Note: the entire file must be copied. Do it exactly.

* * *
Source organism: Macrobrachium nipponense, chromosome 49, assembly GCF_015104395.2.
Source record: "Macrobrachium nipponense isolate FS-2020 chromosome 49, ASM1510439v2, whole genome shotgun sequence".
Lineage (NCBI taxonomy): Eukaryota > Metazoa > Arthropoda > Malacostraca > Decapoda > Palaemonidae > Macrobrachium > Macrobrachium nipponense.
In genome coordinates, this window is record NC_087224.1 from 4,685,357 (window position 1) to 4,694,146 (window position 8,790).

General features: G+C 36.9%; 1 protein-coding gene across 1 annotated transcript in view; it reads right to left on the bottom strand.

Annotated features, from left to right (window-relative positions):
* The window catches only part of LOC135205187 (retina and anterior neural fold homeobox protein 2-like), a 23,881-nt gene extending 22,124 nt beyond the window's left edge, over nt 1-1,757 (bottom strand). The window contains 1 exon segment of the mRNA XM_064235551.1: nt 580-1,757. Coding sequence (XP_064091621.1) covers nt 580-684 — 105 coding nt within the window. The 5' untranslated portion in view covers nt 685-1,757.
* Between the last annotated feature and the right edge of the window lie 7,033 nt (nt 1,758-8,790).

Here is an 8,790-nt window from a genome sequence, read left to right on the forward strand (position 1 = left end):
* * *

Source organism: Macrobrachium nipponense, chromosome 49, assembly GCF_015104395.2.
Source record: "Macrobrachium nipponense isolate FS-2020 chromosome 49, ASM1510439v2, whole genome shotgun sequence".
Lineage (NCBI taxonomy): Eukaryota > Metazoa > Arthropoda > Malacostraca > Decapoda > Palaemonidae > Macrobrachium > Macrobrachium nipponense.
In genome coordinates, this window is record NC_087224.1 from 4,685,357 (window position 1) to 4,694,146 (window position 8,790).

General features: G+C 36.9%; 1 protein-coding gene across 1 annotated transcript in view; it reads right to left on the bottom strand.

Annotated features, from left to right (window-relative positions):
* The window catches only part of LOC135205187 (retina and anterior neural fold homeobox protein 2-like), a 23,881-nt gene extending 22,124 nt beyond the window's left edge, over nt 1-1,757 (bottom strand). The window contains 1 exon segment of the mRNA XM_064235551.1: nt 580-1,757. Coding sequence (XP_064091621.1) covers nt 580-684 — 105 coding nt within the window. The 5' untranslated portion in view covers nt 685-1,757.
* Between the last annotated feature and the right edge of the window lie 7,033 nt (nt 1,758-8,790).

Here is an 8,790-nt window from a genome sequence, read left to right on the forward strand (position 1 = left end):